Jeff Hanneman Memorial Celebration Announced -
A public memorial to commemorate the life and legacy of
Slayer guitarist Jeff Hanneman
has been announced and is scheduled to take place on May
The Jeff Hanneman Memorial Celebration will be an opportunity for Hanneman's family, friends, and fans to reflect over the guitarist's colourful personality and considerable musical accomplishments in the field of thrash.
In a statement to their fans, Slayer said:
"Jeff Hanneman helped shape Slayer's uncompromising thrash-metal sound as well as an entire genre of music. His riffs of fury and punk-rock attitude were heard in the songs he wrote, including Slayer classics 'Angel of Death,' 'Raining Blood,' 'South of Heaven,' and 'War Ensemble.'
The Jeff Hanneman Memorial Celebration will go ahead at the Los Angeles' Hollywood Palladium from 3:30 to 7:30 on May 23rd. Fans wishing to attend should bear in the mind that they would be admitted on a first come, first-in basis until the venue is full.
Slayer shared the information for the celebration on Facebook. Read the full text below:
The Jeff Hanneman Memorial Celebration will take place on Thursday, May 23 at the Hollywood Palladium in Los Angeles from 3:30 - 7:30PM. Hanneman passed away on May 2 at the age of 49.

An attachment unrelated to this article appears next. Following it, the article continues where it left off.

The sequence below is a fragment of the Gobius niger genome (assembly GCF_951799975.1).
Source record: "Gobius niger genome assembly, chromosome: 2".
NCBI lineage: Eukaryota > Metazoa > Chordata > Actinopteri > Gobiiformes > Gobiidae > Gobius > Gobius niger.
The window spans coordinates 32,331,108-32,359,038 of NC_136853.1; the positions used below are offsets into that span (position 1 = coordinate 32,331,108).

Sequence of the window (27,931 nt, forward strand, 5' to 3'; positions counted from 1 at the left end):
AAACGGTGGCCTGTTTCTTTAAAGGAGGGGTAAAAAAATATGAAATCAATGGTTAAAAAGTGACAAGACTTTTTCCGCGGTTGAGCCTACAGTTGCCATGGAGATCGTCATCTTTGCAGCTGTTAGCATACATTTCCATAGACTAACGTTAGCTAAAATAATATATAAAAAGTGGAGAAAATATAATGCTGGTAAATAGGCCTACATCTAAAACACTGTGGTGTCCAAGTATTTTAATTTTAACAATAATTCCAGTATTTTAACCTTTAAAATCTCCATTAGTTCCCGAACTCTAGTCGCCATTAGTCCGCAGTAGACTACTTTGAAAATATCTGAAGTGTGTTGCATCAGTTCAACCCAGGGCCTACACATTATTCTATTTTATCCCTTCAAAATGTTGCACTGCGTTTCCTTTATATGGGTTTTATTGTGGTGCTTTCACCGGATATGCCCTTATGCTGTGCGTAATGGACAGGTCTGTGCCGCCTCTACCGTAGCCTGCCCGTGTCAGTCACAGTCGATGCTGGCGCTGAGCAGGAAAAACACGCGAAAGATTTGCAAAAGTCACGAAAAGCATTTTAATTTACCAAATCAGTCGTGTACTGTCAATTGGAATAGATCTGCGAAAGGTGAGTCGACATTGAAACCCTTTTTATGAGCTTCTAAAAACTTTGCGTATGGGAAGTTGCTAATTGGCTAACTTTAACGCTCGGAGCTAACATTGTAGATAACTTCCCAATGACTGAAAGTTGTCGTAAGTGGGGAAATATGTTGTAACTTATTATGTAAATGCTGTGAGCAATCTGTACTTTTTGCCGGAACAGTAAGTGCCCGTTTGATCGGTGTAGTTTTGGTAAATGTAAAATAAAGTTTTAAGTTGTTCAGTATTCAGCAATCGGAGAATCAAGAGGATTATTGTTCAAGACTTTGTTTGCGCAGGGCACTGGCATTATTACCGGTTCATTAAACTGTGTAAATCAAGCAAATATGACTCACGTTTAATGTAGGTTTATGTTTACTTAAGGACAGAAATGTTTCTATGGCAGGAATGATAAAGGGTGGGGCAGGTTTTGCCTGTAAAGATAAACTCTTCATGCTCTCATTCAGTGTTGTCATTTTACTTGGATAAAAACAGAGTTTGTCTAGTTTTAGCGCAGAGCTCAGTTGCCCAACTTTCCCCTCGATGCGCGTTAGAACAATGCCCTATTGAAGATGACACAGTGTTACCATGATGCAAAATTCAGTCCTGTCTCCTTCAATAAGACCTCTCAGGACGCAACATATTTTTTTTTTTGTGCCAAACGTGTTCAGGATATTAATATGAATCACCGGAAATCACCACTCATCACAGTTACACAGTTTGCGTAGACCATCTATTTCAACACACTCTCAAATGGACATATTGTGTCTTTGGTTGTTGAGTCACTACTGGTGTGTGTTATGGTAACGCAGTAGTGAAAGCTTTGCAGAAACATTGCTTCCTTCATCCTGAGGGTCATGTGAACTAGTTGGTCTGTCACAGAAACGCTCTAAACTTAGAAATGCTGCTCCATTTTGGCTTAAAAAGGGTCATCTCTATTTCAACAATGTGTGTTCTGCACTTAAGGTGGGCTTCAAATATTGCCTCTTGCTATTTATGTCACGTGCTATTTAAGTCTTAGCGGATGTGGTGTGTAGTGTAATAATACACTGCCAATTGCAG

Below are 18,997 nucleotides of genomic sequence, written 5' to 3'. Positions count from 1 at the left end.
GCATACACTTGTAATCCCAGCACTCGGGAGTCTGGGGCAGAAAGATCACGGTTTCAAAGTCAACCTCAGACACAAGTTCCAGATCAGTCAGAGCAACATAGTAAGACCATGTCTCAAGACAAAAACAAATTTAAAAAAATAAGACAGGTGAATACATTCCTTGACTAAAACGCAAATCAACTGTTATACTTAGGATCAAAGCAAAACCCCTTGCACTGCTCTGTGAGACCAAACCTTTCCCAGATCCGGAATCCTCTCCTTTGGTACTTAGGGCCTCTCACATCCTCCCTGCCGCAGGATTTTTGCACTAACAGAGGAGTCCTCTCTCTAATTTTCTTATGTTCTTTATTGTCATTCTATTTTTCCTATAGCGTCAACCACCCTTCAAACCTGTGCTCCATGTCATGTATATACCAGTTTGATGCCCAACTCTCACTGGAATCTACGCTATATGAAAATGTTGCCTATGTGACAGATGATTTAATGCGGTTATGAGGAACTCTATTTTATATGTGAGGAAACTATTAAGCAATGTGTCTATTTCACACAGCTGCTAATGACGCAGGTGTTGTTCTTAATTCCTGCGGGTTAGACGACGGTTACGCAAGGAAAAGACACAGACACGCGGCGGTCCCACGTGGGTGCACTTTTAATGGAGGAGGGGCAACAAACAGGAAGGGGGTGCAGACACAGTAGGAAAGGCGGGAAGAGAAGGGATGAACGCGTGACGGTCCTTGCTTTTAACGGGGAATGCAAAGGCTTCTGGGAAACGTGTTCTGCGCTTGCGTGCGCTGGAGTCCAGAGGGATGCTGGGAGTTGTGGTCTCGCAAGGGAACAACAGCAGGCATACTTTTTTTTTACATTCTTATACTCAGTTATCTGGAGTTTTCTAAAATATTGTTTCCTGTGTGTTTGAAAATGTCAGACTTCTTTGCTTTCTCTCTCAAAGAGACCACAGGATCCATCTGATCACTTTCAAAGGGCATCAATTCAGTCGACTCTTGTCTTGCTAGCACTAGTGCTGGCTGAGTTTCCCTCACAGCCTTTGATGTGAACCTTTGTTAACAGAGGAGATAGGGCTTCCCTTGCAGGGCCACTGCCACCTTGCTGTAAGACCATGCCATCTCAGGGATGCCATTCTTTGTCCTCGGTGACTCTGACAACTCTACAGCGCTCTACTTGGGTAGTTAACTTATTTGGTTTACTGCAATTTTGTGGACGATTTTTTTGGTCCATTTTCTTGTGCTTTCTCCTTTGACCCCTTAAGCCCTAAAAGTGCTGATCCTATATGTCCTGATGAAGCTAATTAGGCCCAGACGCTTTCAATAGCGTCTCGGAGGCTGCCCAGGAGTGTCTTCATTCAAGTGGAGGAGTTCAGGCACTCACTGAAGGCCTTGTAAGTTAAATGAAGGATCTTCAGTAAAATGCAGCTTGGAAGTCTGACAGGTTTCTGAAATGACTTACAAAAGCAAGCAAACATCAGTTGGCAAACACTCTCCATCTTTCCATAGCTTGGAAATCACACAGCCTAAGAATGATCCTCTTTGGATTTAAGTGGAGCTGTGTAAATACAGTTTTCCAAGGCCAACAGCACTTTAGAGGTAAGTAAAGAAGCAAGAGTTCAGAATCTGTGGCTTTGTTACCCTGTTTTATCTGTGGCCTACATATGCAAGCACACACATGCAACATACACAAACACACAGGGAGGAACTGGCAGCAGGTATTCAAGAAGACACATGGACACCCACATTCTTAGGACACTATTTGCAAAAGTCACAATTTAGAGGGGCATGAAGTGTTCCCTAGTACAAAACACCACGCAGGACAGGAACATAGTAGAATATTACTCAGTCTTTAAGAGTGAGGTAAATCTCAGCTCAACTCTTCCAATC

The Memorial Celebration will be free and open to the public on a first-come, first-in basis (subject to venue capacity). All ages are welcome, and paid parking will be available around the venue.
Jeff Hanneman helped shape Slayer's uncompromising thrash-metal sound as well as an entire genre of music. His riffs of fury and punk-rock attitude were heard in the songs he wrote, including Slayer classics "Angel of Death," "Raining Blood," "South of Heaven" and "War Ensemble." Hanneman co-founded Slayer with fellow-guitarist Kerry King, bassist Tom Araya and drummer Dave Lombardo in Huntington Park, CA in 1981. For more than 30 years, Hanneman was the band member who stayed out of the spotlight, rarely did interviews, amassed an impressive collection of World War II memorabilia, was with his wife Kathy for nearly three decades, shut off his phone and went incommunicado when he was home from tour, did not want to be on the road too late into any December as Christmas was his favorite holiday, and, from the time he was about 12 years old, woke up every, single day with one thing on his mind: playing the guitar.
It was once suggested to Slayer that if they would write "just one mainstream song that could get on the radio," they would likely sell millions of records and change the commercial course of their career, similar to what had happened to Metallica with 1993's "Enter Sandman." Jeff was the first to draw a line of integrity in the sand, replying, "We're going to make a Slayer record. If you can get it on the radio, fine, if not, then fuck it."